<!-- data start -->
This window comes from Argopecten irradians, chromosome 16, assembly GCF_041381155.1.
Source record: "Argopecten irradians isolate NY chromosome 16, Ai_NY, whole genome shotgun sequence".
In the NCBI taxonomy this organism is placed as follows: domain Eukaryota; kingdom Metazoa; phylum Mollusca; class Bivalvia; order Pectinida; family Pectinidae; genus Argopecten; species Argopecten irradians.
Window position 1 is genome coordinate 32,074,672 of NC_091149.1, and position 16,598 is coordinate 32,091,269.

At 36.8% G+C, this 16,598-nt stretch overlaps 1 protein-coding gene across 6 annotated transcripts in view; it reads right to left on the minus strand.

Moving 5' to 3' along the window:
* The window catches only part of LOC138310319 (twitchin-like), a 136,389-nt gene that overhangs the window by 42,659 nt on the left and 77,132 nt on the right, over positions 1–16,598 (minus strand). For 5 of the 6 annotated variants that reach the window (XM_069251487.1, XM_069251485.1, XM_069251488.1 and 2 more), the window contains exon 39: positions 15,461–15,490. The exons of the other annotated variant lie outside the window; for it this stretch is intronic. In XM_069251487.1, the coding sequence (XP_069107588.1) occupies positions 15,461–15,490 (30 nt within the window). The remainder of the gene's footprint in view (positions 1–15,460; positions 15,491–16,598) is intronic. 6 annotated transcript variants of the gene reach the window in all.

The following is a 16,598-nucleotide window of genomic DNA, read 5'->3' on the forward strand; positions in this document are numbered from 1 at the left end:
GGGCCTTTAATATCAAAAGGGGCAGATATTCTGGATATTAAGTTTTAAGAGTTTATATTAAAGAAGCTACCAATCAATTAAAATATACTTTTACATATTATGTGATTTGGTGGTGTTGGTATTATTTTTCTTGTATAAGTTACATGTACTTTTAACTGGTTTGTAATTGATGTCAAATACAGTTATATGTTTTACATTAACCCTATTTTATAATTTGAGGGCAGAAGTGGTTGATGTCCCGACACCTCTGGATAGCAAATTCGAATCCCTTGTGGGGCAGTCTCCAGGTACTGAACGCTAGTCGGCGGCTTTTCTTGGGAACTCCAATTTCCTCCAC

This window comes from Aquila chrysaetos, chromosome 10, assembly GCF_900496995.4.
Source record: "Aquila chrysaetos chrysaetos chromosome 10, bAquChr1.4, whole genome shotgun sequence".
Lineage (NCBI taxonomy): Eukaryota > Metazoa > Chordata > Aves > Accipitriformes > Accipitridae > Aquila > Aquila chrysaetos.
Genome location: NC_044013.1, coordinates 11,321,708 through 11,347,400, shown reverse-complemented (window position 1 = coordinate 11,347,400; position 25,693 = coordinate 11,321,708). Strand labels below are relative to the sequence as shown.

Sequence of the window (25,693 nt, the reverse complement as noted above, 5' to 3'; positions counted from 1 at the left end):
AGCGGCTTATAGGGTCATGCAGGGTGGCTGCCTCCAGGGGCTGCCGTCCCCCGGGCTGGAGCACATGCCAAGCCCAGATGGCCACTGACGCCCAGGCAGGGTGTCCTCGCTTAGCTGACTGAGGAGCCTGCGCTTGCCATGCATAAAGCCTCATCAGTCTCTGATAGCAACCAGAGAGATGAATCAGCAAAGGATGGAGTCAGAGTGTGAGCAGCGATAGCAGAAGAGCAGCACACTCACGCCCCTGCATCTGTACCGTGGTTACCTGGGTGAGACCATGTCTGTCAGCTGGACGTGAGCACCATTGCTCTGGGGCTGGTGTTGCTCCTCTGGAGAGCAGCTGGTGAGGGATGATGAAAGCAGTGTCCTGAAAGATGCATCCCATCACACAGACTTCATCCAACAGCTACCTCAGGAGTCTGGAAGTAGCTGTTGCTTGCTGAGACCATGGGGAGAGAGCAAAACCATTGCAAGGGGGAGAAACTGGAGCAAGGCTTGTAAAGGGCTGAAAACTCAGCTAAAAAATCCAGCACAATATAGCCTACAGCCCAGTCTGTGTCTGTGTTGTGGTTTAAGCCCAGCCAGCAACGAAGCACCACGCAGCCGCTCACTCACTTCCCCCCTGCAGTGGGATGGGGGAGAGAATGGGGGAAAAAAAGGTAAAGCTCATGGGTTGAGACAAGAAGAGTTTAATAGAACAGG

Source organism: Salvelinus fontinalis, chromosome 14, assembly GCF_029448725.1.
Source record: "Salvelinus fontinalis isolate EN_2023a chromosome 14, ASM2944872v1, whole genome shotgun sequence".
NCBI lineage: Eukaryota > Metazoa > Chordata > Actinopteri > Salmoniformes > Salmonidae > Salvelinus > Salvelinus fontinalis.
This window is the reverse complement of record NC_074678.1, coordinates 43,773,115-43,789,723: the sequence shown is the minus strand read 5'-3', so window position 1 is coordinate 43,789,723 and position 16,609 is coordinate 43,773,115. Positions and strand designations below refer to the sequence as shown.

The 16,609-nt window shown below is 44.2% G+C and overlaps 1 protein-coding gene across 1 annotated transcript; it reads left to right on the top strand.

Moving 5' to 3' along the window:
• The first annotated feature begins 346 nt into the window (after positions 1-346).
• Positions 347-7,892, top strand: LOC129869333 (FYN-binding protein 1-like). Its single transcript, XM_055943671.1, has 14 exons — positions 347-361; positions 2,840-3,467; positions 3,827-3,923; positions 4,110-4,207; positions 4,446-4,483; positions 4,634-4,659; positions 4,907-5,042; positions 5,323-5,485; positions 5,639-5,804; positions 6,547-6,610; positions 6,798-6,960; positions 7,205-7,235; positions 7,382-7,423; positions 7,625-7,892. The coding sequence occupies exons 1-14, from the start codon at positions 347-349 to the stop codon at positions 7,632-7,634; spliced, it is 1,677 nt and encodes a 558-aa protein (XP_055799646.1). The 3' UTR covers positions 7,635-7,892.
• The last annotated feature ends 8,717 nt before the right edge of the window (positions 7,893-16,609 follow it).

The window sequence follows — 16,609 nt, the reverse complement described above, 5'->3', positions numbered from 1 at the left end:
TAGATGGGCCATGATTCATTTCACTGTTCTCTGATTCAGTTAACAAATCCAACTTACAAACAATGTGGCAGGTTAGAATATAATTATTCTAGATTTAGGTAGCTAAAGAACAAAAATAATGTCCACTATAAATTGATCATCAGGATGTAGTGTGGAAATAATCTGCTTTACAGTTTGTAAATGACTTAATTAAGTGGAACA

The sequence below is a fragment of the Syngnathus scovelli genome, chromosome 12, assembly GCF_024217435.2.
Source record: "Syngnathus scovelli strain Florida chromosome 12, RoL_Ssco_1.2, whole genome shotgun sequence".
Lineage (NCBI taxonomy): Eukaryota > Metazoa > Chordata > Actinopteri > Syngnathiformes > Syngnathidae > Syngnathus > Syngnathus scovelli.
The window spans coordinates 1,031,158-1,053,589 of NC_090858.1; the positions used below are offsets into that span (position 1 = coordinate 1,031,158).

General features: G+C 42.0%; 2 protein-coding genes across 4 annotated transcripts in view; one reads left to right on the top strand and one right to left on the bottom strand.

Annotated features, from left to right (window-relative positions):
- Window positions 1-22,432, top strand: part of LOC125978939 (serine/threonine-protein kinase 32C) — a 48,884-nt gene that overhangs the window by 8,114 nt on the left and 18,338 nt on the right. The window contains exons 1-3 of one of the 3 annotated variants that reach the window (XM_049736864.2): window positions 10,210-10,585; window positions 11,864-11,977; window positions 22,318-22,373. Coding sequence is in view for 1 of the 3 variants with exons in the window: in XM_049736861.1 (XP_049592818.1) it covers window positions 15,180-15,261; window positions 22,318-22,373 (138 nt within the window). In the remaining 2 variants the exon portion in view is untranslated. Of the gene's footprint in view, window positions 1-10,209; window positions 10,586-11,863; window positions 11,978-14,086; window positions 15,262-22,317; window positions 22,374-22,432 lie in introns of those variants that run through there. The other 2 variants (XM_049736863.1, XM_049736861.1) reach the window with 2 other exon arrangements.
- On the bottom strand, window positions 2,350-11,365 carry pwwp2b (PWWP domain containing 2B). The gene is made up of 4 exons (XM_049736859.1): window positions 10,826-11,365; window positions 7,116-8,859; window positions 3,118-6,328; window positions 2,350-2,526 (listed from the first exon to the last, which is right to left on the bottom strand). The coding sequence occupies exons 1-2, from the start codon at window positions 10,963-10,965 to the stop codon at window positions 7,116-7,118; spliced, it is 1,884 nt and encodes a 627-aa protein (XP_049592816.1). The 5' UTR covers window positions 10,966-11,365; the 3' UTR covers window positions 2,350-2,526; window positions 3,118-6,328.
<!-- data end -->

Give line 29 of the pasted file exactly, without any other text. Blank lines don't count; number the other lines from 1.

Lineage (NCBI taxonomy): Eukaryota > Metazoa > Chordata > Actinopteri > Syngnathiformes > Syngnathidae > Syngnathus > Syngnathus scovelli.